When walking, a person’s center of mass is like a pendulum that is highest at midstance, when the leg is straight. The opposite happens when running. The body moves like a spring-mass system and is lowest at midstance when the hip, knee and ankle are flexed.
This reality of how the body works presents a challenge when it comes to developing devices to assist walking and running. It seemed impossible to create a portable device that could aid different gait cycles.
Researchers at Harvard’s Wyss Institute for Biologically Inspired Engineering and John A. Paulson School of Engineering and Applied Sciences (SEAS), and the University of Nebraska Omaha were up for the challenge. They’ve developed a soft exosuit that adjusts to support both walking and running.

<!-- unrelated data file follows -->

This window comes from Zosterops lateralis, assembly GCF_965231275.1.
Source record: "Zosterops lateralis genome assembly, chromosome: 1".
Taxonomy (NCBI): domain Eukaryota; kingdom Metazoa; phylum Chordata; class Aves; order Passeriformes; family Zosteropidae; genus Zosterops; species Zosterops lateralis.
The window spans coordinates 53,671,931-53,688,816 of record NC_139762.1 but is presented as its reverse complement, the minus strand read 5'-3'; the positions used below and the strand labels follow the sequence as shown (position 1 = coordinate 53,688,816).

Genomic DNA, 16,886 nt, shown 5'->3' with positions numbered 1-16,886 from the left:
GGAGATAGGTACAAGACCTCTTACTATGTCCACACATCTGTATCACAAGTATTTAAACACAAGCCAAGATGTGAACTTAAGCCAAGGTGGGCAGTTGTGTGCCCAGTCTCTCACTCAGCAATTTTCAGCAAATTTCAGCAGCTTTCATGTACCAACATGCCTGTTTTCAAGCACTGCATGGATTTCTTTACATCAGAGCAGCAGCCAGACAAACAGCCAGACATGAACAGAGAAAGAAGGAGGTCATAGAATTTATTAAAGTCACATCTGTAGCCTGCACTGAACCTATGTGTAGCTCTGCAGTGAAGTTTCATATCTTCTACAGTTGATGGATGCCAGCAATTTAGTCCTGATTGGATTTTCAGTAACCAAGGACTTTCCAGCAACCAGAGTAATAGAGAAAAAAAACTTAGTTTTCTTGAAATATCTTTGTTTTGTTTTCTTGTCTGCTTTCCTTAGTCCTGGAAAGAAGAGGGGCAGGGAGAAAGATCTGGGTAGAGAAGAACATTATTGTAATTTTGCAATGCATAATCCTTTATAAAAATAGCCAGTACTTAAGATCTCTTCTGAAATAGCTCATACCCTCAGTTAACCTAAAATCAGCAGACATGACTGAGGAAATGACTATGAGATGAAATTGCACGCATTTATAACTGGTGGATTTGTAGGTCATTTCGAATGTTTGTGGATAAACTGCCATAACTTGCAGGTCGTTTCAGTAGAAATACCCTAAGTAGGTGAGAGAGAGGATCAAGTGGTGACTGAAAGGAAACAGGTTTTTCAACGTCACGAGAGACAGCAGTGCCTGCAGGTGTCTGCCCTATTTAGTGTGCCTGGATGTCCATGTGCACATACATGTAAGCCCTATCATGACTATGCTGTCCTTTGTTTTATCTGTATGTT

The suit is worn at the waist and thighs. It’s made of textile components that are comfortable as opposed to a rigid device. The fabric is structured to mimic the function of the underlying tendons and muscles, so when force is applied, the exosuit works in parallel with the body. A cable system, attached to the lower back, is controlled by an algorithm that uses sensors to detect the transition from walking to running and vice versa.
The cables transmit forces from the waist belt to the joints. The exosuit could have a range of applications including assisting people with gait impairments and protecting industry workers from injury. For more information, visit www.wyss.harvard.edu.